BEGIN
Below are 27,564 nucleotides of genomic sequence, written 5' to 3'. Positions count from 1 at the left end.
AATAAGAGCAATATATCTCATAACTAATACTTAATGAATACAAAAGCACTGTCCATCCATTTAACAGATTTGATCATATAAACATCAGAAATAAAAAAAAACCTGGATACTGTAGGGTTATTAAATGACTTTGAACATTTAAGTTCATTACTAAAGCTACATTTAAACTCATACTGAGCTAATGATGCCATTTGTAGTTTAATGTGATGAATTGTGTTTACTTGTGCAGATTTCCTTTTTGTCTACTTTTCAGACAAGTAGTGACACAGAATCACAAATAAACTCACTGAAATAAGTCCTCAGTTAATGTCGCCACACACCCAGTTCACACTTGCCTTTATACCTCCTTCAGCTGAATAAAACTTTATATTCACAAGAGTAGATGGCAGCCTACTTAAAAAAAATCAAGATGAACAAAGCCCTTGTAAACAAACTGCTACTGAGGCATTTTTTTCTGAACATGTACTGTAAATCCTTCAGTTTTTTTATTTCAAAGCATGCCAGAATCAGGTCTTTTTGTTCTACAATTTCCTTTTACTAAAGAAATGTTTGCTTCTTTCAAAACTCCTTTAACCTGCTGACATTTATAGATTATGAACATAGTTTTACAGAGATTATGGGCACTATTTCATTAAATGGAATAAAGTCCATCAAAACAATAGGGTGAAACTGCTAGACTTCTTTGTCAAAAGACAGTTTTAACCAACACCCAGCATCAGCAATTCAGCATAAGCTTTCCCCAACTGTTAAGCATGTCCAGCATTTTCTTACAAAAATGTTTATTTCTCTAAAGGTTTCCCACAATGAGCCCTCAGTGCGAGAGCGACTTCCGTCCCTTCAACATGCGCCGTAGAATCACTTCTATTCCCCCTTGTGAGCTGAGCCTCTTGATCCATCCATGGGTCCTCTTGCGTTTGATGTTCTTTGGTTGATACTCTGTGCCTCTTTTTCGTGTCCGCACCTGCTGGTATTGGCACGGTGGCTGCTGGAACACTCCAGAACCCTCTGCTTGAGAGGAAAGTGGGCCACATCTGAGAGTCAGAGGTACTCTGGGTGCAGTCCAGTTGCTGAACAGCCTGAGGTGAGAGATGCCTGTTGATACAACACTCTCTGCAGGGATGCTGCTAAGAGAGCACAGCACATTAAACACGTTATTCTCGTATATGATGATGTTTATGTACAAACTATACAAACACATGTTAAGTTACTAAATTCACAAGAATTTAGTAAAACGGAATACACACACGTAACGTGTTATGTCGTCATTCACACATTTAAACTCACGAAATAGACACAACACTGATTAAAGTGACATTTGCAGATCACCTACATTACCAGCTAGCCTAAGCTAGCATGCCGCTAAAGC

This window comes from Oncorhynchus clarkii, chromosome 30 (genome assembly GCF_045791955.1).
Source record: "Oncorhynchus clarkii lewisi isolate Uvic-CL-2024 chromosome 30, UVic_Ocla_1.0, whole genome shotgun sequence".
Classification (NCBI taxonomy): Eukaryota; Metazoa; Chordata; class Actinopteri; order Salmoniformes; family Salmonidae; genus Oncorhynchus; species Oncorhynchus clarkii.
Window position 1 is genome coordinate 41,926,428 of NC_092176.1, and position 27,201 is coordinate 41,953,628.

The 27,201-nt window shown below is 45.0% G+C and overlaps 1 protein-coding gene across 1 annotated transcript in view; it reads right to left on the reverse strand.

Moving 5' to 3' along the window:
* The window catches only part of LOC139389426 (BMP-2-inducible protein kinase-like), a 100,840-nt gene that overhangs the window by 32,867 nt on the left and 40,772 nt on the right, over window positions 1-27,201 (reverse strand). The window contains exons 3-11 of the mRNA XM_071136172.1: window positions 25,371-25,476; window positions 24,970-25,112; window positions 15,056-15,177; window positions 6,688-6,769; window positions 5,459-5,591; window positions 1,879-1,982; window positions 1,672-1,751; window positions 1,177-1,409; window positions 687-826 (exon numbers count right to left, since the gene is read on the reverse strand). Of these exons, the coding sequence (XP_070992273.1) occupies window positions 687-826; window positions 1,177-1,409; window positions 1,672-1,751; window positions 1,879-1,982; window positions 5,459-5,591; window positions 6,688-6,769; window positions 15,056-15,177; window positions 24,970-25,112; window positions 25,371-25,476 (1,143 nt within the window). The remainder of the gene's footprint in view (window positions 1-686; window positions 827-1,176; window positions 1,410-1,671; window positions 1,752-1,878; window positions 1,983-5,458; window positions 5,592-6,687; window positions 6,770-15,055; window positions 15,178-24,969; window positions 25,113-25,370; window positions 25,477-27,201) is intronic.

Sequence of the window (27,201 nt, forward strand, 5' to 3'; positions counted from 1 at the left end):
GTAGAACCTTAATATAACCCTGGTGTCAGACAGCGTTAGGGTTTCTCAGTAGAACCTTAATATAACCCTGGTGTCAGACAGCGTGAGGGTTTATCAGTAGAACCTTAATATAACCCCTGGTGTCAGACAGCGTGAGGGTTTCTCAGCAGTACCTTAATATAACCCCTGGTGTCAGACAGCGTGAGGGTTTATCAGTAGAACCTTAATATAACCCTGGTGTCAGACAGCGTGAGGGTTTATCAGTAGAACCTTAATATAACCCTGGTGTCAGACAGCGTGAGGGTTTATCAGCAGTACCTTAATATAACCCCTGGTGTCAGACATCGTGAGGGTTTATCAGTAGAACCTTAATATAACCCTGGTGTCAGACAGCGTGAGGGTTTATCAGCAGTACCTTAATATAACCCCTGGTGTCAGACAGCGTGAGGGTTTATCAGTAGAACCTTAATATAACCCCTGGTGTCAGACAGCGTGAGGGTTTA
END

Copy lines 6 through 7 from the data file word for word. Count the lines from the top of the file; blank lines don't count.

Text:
Window position 1 is genome coordinate 41,926,428 of NC_092176.1, and position 27,201 is coordinate 41,953,628.

The 27,201-nt window shown below is 45.0% G+C and overlaps 1 protein-coding gene across 1 annotated transcript in view; it reads right to left on the reverse strand.